Some residents not sold on roundabout, urged ‘no’ vote 

Some residents haven’t bought into the idea that roundabouts could help make Diffley Road safer.

Dakota County has been partnering with the city of Eagan and School District 196 to plan for public safety improvements along Diffley Road near the Northview Elementary, Dakota Hills Middle and Eagan High School campuses.

The design concept would reconstruct Diffley Road from four lanes to two between Lexington Avenue and Braddock Trail, which would allow for lowering the speed limit.

Plans also show a new access road between the intersection at Daniel Drive and the schools, along with modifications to the school drop-off zone and entrances.

The proposed roundabouts at Daniel Drive and at Braddock Trail drew the most ire during both the recent Eagan City Council and Dakota County Board of Commissioners meetings. District 196 is scheduled to take up the issue during its July 27 meeting.

Eagan Public Works Director Russ Matthys noted that this was not a final design.

What the City Council approved Tuesday was to authorize a joint powers effort to finance the survey, design and right of way work.

Although a few residents urged the city to vote “no,” the council voted “yes” to joining the joint powers agreement.

Council members said they wanted to be part of the process to advocate for pedestrian safety measures.

Diffley Road is Dakota County property, Mayor Mike Maguire said. The JPA allows the city to participate in the process.

Residents were concerned pedestrians wouldn’t know how to navigate through a roundabout and more drivers would fail to yield than at a traditional stoplight.

Several residents said they didn’t feel they were being heard.

“The project does not incorporate a safe route for pedestrians and there’s concerns that it’s aimed to further discourage students from walking and biking to school,” Eagan’s Holly Jenkins said at the County Board meeting last week.

She urged pedestrian safety take precedence over traffic flow.

Eagan’s Theresa Eisele said the roundabouts could be another accident waiting to happen.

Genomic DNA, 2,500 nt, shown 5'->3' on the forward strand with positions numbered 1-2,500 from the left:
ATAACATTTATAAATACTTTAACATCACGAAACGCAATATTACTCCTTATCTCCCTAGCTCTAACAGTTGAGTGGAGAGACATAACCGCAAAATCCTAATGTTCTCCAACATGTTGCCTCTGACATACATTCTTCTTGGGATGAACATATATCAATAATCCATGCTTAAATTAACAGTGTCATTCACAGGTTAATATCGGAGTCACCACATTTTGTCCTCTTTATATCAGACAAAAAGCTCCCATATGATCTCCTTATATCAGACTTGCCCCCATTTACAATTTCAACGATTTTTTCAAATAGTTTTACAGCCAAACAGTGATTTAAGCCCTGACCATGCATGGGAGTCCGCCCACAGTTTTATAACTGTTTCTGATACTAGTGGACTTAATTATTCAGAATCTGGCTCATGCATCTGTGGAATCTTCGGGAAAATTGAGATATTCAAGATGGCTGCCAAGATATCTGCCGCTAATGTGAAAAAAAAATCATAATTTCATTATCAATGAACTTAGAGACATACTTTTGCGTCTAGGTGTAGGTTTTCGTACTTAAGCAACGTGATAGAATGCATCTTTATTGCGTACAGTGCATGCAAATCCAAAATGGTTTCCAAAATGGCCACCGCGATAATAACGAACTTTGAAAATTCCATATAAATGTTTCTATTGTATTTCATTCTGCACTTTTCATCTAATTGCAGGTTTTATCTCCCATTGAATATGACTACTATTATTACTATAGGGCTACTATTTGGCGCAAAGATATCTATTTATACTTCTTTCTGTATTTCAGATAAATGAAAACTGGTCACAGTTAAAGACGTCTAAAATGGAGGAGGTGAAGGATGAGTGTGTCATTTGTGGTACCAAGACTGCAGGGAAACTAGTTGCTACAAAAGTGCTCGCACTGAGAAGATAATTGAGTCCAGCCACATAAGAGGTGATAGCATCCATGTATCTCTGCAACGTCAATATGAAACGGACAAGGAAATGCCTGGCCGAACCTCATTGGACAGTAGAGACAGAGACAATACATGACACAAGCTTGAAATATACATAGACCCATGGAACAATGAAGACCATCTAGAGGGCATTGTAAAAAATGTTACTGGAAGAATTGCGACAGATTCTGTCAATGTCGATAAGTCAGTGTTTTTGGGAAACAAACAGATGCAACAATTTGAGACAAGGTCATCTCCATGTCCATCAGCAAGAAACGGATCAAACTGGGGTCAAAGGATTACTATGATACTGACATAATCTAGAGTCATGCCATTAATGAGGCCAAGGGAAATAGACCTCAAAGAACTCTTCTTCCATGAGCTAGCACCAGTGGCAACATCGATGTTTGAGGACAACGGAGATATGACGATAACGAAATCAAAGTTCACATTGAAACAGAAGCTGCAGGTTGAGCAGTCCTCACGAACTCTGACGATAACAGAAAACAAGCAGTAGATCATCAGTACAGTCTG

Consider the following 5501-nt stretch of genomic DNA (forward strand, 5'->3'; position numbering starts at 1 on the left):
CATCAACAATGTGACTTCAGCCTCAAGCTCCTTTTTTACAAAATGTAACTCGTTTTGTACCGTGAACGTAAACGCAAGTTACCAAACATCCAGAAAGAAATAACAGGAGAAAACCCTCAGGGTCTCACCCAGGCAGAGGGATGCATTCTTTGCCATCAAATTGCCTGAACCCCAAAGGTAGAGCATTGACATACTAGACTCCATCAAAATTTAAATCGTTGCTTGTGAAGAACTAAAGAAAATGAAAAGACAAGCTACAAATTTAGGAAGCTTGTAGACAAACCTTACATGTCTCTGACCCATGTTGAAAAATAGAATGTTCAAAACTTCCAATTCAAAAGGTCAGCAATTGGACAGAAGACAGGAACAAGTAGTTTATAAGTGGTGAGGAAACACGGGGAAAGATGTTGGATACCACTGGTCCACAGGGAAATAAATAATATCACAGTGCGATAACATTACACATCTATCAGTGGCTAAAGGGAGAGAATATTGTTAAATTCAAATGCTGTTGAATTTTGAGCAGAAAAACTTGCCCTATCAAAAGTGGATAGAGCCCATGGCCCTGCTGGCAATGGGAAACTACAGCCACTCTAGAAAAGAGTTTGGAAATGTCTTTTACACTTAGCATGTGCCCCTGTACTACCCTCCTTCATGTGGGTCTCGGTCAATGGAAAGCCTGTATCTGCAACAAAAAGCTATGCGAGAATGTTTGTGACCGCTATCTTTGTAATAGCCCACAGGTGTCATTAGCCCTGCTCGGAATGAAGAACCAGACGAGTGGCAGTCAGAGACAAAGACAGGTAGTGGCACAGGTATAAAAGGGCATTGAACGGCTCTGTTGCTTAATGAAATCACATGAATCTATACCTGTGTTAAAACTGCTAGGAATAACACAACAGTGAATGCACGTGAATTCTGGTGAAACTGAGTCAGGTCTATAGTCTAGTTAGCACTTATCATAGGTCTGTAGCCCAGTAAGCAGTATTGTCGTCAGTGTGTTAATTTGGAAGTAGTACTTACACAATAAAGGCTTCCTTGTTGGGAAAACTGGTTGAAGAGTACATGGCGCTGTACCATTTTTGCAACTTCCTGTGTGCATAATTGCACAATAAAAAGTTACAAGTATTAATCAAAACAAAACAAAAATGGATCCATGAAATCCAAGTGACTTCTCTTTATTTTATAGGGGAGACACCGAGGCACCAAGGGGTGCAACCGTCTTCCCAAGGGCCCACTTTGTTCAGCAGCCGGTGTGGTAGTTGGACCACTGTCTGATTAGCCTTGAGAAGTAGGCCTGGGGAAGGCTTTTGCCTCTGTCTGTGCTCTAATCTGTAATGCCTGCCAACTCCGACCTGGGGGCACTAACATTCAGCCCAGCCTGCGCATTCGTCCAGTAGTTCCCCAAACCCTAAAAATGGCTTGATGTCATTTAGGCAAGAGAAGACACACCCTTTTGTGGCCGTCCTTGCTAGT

Some residents sought a more controlled intersection for pedestrians.

Residents said they’ve urged changes be made to the area for more than a decade.

The efforts to make changes were amplified following the death of Patric Vitek, 13, of Eagan, who was hit by a vehicle and died while riding his bike to school while crossing Diffley Road in 2019.

County Commissioner Joe Akins noted that there was considerable agreement on other components of the plan during the meeting last week.

He said at traditional intersections, vehicles are traveling at about 35 mph. Within a roundabout, it’s more like 15 to 22 mph.

Atkins said the accident severity rate is considerably greater when being struck by a motorist traveling at 35 mph.

Matthys said plans include speed limit warning signs, but residents were concerned about enforcement.

Matthys said addressing the traffic flow through school district property directly impacts the safety of pedestrians and bicyclists.

He said officials have listened to every suggestions and will continue to, but said not every suggestion is viable and finding consensus is challenging.

A letter from Brown County in Wisconsin on the Dakota County website details a similar project.

Brown County constructed roundabouts near three schools located along a county highway in the Green Bay suburb of Howard about 20 years ago.

The county found that vehicles were traveling at 20 mph or less before reaching the crosswalks throughout the day. As of 2020, there have been no known pedestrian crashes along that section of road in Brown County even though traffic volumes have nearly tripled.

The project led to the construction of additional roundabouts near schools in the county.

Atkins noted that the situation in Brown County also includes school crossing guards, markings and lighting, which are key items he expects in the final Diffley Road design.

“There are different types of traffic control measures and improvements that try to draw attention to drivers that there are pedestrians in the area,” Matthys said.

By staying in the JPA, the city could advocate for them.

Matthys said the several elements of the plan work together to meet the goals.

The key project objectives are to increase pedestrian safety and connections, increase awareness of the school area, provide safe facilities, lower vehicle speeds, reduce pedestrian and vehicle conflict points, and reduce congestion and improve circulation.

The estimated cost of the project is $4.6 million, which is the amount requested in the state bonding bill.

No financing was provided by the Minnesota Legislature during either the regular session or special session. Gov. Tim Walz called lawmakers into a special session beginning Monday.

The city expects to receive an update on the status of the consultant’s design concept and the funding request next month.

Matthys noted that the current concept may not be viable, either. He said it’s possible that a roundabout couldn’t actually fit in the intersection.

“We could realize the implementation could be more difficult or costly,” he said.

Improvements are recommended to be constructed in 2021.

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